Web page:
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Last Rites of Summer

Verlie Burroughs is a west coast writer from Vancouver Island.


Last Rites of Summer

In a garden now grown dreary
michaelmas bent in purple poses
and the leaves gone from the roses
I dig holes in the mud
for sweet spring allium.


Old Lillian is full of plans,
the garden will be smaller next year -
a good load of sod should do it,
garden into grass.
Leave room for a row of beans.
Keep the grow box for greens.
I help, but I don't have the
heart to plan for an
empty plot, she laughs at my
hesitation, knowing her garden
grows in another dimension we
we don't mention.
Strawberries, and rhubarb carefully relocated.
A border saved for dahlias why not.
I want an arbor for the roses instead.
Maybe next year, she says.
We discuss this quietly, putting the garden to bed.

Kiss of the sun for pardon.
Song of the birds for mirth.
You're closer to God's heart in a garden
Than any place on earth.

Author: Dorothy Frances Gurney

Beach Road

Spruce stand sentinel
wind carved swept sand, stark sky high
driftwood wall, washed blue.

Senryu VI

The oldest living Spruce tree is believed to be over 9,000 years old (in Norway). It has regenerated itself through layering. Spruce can grow as tall as 200 feet.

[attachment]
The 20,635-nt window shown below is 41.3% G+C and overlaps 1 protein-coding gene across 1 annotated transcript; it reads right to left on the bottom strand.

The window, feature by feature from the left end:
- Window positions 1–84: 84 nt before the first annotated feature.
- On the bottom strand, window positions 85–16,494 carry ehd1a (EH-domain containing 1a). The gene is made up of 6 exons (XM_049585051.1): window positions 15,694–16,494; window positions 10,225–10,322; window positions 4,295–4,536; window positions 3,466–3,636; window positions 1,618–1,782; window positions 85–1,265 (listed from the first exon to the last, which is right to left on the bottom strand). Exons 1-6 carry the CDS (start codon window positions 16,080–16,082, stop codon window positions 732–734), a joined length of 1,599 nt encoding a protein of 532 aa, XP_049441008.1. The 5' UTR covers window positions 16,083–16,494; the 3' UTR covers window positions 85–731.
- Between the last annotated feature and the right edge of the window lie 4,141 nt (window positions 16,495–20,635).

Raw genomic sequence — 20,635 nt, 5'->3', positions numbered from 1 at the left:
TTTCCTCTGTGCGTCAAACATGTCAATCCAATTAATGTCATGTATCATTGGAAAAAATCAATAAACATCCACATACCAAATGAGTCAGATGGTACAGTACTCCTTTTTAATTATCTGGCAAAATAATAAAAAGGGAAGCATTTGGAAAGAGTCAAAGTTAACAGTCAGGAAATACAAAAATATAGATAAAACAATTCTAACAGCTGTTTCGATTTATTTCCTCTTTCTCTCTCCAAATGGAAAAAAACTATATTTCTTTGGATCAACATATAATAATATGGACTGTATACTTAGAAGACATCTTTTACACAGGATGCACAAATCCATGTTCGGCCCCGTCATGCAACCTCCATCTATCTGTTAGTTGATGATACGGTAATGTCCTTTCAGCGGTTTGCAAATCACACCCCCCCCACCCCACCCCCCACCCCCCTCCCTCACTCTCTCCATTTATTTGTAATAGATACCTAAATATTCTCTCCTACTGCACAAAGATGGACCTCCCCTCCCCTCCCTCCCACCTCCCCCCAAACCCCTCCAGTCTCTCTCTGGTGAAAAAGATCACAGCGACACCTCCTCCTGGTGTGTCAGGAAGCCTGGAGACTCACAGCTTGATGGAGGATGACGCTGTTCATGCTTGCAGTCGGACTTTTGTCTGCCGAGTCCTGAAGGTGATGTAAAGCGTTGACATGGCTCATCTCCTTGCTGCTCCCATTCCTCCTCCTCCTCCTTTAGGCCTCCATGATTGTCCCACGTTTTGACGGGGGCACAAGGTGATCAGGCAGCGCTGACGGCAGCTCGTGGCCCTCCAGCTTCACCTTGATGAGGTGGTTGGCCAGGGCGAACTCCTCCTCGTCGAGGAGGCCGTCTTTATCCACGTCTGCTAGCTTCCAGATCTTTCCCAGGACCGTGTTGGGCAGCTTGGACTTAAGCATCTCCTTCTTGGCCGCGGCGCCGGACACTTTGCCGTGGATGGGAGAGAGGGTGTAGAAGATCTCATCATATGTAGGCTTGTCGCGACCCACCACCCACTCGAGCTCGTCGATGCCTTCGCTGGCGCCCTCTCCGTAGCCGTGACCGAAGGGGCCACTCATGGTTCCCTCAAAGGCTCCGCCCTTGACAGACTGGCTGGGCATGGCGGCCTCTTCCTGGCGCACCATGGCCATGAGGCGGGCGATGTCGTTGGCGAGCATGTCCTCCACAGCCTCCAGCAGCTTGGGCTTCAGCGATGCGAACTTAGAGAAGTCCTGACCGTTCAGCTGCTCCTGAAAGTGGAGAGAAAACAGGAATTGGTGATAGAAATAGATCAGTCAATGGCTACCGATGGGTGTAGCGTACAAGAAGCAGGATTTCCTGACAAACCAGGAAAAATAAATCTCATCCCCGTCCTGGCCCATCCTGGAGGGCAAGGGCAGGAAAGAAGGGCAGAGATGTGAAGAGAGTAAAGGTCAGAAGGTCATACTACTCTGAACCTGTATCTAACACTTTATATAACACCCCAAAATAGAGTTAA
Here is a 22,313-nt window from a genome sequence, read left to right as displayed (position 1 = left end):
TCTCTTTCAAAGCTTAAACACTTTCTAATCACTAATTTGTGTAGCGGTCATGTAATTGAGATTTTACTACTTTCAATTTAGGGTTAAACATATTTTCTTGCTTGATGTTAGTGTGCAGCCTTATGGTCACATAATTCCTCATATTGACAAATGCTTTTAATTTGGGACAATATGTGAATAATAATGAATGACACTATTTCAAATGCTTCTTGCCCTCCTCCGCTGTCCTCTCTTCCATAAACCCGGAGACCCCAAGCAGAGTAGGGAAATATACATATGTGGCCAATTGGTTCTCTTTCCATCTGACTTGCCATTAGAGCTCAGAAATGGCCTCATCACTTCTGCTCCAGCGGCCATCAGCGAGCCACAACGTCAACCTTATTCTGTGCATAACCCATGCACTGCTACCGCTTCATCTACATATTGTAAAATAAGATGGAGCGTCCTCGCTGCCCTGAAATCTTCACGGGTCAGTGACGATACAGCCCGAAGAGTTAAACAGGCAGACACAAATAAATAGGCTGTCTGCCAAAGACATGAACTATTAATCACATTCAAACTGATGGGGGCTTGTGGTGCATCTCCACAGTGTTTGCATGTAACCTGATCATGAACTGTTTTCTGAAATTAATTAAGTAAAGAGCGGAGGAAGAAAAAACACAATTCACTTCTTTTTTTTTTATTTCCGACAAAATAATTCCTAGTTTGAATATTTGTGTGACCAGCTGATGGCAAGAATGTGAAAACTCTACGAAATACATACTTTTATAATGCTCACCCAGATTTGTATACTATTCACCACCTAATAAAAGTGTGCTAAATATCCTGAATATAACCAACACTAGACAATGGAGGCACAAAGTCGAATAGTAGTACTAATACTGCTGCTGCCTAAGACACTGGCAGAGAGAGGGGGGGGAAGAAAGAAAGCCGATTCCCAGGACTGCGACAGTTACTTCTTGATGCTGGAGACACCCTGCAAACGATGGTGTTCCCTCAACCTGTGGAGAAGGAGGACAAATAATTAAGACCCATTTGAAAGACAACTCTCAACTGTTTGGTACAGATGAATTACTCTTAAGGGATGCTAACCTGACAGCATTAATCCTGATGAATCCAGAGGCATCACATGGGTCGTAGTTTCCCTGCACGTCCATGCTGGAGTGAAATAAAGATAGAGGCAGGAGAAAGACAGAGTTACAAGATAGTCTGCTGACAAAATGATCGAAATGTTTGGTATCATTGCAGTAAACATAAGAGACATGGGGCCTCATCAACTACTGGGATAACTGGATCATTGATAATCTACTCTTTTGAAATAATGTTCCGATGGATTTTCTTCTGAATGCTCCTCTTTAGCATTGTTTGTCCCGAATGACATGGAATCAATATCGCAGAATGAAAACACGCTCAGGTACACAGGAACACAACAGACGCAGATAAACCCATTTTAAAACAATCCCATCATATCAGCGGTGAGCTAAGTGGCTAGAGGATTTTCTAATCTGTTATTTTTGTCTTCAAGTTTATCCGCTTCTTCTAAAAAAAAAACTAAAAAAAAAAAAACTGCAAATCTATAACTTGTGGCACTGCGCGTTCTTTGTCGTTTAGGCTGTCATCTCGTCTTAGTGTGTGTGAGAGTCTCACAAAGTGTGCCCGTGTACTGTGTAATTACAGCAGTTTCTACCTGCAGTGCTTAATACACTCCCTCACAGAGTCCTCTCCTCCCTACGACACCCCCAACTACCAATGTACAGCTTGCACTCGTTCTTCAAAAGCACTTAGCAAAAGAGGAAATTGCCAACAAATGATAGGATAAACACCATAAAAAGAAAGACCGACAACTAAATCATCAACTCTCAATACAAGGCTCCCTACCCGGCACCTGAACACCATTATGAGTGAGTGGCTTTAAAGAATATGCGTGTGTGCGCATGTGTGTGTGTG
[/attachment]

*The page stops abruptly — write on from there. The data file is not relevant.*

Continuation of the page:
Tree Hugging


Stormy Weather

Wake with a crash
Screen door smash
Storm winds lash

Roll over in bed

Wind howls overhead

It's November that I dread

It's November that I dread
The calling of the dead
In every wave awash in my head.


The Last Poem - Notes

This last poem veers away from the garden, and the summer ending, but I place it here in keeping with the theme of last rites in honor of a dear old friend.

Cowboys Don't Go to School

At the funeral they told stories about her. Funny stories
only family would know. And everybody laughed.
How she was not a good student, how she'd daydream,
and draw horses in her workbooks.
I laughed too, but later I cried when I helped sort out her belongings.
She had so many porcelain horses, from her childhood
wrapped in newspaper, packed away for forty years
But just the one little cowboy, still smugly smiling
in his brittle yellow paper wrap.

© 2018 Verlie Burroughs

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